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The World in Medicine
November 10, 1999

Diagnosing Pediatric Pain

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JAMA. 1999;282(18):1713. doi:10.1001/jama.282.18.1713-JWM90009-2-1

A new method of evaluating pain in children up to age 4 years is set to be implemented in 60 hospitals in the Netherlands.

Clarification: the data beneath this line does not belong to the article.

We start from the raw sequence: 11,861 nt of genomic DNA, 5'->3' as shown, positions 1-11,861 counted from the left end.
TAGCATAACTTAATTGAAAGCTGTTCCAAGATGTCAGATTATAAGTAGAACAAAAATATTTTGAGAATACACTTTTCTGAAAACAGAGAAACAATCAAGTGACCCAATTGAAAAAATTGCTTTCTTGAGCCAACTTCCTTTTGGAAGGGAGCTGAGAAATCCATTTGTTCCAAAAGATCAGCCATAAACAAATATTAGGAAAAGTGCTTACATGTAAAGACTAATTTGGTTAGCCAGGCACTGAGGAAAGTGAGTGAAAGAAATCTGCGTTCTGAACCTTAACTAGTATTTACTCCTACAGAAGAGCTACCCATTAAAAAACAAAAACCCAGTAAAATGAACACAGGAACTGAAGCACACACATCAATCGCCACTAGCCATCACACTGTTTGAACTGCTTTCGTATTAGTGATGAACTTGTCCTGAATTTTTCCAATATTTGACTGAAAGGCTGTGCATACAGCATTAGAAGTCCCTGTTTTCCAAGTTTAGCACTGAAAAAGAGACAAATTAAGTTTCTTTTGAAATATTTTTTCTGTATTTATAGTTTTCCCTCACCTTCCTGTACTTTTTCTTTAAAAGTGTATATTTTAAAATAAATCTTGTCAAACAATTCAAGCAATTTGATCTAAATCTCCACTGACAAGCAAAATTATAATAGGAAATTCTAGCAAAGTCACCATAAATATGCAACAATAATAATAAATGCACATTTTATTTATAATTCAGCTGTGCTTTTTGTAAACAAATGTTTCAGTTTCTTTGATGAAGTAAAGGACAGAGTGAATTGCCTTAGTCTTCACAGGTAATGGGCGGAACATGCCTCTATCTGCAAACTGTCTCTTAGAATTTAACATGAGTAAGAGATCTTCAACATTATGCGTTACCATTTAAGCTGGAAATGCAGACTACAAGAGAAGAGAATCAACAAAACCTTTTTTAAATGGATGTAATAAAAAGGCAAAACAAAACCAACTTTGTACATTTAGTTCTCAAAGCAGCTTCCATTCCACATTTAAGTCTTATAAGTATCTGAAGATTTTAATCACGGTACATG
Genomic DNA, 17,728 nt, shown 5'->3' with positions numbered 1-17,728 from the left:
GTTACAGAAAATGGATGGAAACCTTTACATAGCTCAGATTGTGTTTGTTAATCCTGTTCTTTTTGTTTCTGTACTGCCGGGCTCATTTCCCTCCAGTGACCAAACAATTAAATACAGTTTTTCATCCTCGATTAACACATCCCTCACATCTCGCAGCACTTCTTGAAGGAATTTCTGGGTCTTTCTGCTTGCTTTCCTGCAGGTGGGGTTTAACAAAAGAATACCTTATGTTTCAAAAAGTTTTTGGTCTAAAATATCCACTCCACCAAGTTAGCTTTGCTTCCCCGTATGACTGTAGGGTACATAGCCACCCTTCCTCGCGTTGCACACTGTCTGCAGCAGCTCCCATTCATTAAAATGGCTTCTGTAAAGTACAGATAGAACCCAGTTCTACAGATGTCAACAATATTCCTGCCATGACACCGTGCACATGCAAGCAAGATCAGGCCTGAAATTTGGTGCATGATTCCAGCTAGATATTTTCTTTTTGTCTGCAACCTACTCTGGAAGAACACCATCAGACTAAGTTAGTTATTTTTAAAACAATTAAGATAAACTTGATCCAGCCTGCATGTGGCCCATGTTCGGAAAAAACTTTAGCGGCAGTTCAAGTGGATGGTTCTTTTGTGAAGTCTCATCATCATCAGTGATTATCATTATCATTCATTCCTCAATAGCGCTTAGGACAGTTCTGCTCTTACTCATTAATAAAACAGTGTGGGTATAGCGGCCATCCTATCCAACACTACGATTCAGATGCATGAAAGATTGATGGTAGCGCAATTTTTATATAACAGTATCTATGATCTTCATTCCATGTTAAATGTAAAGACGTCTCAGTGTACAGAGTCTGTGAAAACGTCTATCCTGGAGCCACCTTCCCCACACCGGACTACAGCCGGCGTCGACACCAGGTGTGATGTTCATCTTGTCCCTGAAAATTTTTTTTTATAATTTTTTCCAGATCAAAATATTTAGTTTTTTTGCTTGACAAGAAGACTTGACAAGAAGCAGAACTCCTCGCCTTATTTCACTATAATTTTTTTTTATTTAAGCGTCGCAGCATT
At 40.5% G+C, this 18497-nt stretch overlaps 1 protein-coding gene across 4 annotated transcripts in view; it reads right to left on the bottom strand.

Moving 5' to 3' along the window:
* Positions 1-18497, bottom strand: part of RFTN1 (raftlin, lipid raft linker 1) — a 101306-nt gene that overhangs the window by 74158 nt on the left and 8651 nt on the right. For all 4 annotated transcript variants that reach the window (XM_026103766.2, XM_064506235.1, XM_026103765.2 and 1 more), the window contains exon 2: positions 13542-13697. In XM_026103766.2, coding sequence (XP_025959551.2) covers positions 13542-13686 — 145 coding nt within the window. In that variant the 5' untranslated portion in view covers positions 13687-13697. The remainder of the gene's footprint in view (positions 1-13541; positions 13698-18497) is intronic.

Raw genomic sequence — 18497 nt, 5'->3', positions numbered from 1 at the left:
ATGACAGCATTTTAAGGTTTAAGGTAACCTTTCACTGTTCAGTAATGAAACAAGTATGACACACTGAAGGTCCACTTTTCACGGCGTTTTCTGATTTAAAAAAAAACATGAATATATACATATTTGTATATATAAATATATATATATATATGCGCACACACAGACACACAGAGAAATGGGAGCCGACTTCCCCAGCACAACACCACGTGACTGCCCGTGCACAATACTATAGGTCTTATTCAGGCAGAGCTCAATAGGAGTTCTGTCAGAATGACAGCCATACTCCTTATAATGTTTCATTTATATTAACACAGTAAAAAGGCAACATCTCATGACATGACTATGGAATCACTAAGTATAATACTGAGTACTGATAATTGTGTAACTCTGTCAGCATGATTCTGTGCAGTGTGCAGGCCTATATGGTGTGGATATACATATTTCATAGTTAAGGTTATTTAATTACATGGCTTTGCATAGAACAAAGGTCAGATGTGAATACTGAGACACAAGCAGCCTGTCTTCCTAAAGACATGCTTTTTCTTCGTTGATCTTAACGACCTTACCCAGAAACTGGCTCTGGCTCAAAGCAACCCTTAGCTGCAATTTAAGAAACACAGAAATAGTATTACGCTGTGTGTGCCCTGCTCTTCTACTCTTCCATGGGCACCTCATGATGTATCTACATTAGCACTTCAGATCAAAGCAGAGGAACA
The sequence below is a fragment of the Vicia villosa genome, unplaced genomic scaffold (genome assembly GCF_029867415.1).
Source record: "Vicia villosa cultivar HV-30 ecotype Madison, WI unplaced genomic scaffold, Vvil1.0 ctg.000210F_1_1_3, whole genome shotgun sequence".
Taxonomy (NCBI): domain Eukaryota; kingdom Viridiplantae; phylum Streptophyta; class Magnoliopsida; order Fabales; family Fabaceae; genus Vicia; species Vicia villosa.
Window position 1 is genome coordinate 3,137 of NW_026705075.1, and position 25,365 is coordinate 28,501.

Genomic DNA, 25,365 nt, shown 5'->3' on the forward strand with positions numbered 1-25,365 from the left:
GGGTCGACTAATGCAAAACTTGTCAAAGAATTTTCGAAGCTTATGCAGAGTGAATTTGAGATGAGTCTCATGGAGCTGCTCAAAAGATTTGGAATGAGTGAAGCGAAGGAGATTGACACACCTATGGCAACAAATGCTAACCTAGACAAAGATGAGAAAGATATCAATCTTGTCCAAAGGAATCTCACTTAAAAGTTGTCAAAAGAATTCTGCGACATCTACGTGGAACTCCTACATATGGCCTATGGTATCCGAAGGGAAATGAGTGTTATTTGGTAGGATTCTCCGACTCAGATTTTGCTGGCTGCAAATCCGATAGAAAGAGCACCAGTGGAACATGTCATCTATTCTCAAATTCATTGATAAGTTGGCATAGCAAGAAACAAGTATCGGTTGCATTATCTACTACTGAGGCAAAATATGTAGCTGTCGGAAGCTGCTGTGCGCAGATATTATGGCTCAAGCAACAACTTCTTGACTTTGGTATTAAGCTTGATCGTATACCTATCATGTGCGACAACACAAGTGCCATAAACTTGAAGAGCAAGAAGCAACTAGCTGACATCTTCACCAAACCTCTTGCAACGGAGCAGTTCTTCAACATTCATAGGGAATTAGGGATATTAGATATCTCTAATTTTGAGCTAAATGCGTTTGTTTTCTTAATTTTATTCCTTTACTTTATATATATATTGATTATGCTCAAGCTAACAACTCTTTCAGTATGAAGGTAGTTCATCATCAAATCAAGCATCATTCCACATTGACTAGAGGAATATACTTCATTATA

The Pain Observation Scale for Young Children, called POCIS, measures pain levels according to children's behavior in seven categories: facial expressions, crying, breathing, torso movements, movements in the arms and fingers and in the legs and toes, and restlessness. Physicians and nurses observe the intensity of these behaviors and calculate a pain severity score ranging from 0 to 7. Researchers from the University of Amsterdam who developed the scale said that existing behavioral pain measures were created for premature neonates or infants and may not be appropriate for older children. Some of those measures are upsetting for children because they require restraint or physical contact by a health care professional. The scale was shown to be reliable and easy to use in a recent study of 311 children who had undergone adenotonsillectomy, adenotomy, or insertion of ventilation tubes. Observation and scoring can be completed in less than 2 minutes, the authors reported. The study appeared in the August issue of the Journal of Developmental and Behavioral Pediatrics.

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